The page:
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Empire - Mark I CD (album) cover

MARK I

Empire

 

Crossover Prog

2.66 | 13 ratings

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octopus-4
Special Collaborator
RIO/Avant/Zeuhl,Neo & Post/Math Teams
2 stars If the imprinting that Peter Banks has given to the Yes music is somewhat present also in Empire, I don't understand why he hasn't influenced the album sleeves at all. The side projects of Peter Banks after YES feature some of the worst album covers ever seen.

Luckily what the picture on the album front seems to promise is not maintained. When Peter's guitar is left free the music can be as good as what Howe was doing in Yes, but some parts are just too cheesy, and it's a pity because everything happens inside the same song: good guitar riffs, pieces of songs which could feature on Going For The One and boring unexpressive melodic parts that it would have been beteer be left to ABBA or other pop bands. Not that I dislike Abba when I voluntarily listen to that kind of music, but when I listen to supposed prog, this is not what I expect.

Out of Yes and (not very) commercial Pop, it's interesting how good Sidney Foxx sounds when she can sing what is probably her natural genre, the soft jazz-blues of Someone Who Cares, while she sounds almost inexpressive on other tracks. Not her fault for sure. She sounds good also on "For A Lifetime", it's the song that's so cheesy that I don't think I've ever listened to its entirety without skipping it. Imagine if it has an excellent final that I have missed... "Hear My Voice On The Radio" is not better. It's like Aniie Haslam's solo works, the kind of things which has caused the Renaissance's voice to be rejected from PA.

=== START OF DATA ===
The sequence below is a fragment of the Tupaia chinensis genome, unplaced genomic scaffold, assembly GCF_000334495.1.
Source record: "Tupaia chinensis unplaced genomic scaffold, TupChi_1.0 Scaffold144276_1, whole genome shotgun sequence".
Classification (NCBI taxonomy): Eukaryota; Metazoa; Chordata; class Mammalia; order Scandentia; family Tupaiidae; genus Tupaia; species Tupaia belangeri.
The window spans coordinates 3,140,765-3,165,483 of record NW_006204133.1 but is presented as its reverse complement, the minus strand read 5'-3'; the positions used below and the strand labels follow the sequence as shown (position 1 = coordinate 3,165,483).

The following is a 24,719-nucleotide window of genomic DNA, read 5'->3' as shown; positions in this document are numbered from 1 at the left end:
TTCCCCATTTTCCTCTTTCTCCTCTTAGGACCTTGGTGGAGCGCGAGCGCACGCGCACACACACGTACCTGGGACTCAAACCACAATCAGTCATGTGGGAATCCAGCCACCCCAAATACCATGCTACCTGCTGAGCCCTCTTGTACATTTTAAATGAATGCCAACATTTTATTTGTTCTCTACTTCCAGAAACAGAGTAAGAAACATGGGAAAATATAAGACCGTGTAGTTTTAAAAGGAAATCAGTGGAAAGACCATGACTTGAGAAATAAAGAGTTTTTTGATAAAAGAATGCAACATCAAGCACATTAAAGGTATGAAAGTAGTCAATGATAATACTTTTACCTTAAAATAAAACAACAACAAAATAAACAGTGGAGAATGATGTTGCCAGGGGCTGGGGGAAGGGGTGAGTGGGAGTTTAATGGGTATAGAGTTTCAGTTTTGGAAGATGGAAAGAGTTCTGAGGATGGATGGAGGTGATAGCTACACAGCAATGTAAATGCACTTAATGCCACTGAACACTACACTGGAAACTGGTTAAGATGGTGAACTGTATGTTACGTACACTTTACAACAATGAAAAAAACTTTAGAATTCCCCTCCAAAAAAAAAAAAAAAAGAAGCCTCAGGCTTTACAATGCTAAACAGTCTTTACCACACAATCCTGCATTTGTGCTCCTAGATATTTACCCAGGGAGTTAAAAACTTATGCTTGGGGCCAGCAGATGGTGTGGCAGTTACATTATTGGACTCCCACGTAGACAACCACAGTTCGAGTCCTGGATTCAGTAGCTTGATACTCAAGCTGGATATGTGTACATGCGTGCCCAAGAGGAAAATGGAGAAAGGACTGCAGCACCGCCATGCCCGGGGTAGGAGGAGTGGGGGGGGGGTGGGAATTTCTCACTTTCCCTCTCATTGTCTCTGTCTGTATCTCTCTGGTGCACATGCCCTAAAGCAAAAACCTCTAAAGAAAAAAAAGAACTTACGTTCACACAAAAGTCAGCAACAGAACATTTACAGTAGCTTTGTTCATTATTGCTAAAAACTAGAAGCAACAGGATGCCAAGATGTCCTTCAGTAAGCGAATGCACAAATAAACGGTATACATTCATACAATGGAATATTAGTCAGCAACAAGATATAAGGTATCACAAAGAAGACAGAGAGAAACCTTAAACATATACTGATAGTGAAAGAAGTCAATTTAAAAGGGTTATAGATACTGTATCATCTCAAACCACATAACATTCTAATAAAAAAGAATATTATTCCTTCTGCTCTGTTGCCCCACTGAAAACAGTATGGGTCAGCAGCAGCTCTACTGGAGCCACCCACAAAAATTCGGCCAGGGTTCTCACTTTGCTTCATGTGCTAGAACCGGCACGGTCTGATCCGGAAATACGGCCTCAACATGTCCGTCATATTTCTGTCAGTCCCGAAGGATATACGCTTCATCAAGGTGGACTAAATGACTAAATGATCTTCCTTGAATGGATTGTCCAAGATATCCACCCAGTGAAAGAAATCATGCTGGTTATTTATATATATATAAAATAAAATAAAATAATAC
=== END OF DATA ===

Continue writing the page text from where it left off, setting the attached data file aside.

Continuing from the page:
But there's also a 12 minutes track which starts like Wakeman and Squire are playing. It's still a kind of radio-friendly melodic song, not helped by the vocals. Sydney is an excellent vocalist, but singing those things is not her pot. Unfortunately the song looses quickly its progressive potential. We are in the same situation of the first two tracks: good moments, sometimes excellent, jeopardized by trivial and cheesy melodies. Again, it's not Sydney's fault if what they write for her is so bad. The instrumental parts are so good,sometimes, that's really a pity. The influence of Genesis, other than the obvious YES appears clearly in the second half of this song, probably brought in by the guest appearance of Phil Collins. A missed opportunity for a masterpiece totally ruined by the sung parts.

On the last track Banks shows that he could play both as Howe and Hackett, something that I think he doesn't need to demonstrate as I think he was one of the best rock guitarists ever. On this song, which is mainly acoustic and based on classical guitar, Sydney's voice is perfect. Between a jazz performer in a smoky club and Annie Haslam's slow songs with Renaissance, this song is the only very good one but not enough to save the album. Its second part has again something of Genesis and Renaissance. There's room for some very good guitar before returning to the initial theme.

One very good song is not enough to suggest an album that's for collectors (of Peter Banks) only.

octopus-4 | 2/5 |

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